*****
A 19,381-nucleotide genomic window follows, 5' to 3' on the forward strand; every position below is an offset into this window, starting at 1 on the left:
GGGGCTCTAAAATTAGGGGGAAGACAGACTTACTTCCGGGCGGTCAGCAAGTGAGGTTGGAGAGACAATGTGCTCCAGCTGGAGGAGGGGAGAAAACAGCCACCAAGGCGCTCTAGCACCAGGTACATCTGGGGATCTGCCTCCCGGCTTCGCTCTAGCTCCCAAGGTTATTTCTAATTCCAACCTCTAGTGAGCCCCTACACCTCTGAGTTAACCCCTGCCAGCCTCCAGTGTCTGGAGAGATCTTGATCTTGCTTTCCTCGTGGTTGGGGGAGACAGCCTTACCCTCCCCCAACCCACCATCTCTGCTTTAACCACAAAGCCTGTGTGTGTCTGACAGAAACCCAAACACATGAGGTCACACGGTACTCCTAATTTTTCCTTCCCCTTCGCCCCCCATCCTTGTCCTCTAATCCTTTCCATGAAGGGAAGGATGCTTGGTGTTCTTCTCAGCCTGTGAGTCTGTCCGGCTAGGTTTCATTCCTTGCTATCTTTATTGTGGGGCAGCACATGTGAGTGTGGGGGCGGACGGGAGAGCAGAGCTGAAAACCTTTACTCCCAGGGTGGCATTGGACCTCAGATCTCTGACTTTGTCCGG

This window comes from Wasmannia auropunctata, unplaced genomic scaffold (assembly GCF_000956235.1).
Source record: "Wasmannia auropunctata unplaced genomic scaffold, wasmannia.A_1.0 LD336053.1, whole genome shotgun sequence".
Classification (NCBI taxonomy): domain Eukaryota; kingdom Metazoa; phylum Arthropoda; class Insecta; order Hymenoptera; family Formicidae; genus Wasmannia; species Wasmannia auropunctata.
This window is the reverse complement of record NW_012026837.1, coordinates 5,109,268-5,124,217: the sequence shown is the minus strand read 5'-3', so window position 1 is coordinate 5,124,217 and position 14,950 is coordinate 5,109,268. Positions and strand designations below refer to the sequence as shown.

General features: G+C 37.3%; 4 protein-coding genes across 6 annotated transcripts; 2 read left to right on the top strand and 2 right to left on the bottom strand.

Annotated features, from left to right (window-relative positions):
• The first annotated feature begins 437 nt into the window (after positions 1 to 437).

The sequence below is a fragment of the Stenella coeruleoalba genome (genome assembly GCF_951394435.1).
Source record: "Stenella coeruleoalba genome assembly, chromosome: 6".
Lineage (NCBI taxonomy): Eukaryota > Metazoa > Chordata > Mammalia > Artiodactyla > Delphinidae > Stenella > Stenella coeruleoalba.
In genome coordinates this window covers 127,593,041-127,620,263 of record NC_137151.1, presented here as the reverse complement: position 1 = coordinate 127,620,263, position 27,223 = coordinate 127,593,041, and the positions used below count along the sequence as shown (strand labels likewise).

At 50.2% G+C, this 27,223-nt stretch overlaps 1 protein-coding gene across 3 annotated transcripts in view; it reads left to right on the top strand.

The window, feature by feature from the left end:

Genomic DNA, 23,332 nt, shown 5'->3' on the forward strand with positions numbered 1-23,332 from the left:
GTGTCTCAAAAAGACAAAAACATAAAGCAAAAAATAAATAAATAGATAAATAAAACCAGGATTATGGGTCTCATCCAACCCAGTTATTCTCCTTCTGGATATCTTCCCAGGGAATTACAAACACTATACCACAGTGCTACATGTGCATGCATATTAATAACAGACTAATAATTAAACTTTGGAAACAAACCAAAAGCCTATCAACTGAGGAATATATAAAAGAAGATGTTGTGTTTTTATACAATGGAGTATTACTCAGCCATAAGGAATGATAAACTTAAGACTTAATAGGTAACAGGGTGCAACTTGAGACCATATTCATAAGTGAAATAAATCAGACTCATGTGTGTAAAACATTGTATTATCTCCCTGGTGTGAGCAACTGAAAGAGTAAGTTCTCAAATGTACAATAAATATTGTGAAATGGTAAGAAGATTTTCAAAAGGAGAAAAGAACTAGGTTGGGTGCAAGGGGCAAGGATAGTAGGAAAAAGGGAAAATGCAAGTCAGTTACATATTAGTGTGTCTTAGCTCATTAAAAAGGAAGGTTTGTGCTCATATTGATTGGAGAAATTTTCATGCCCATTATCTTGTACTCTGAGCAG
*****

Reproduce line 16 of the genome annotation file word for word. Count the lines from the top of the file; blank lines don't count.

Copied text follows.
Genomic DNA, 23,332 nt, shown 5'->3' on the forward strand with positions numbered 1-23,332 from the left: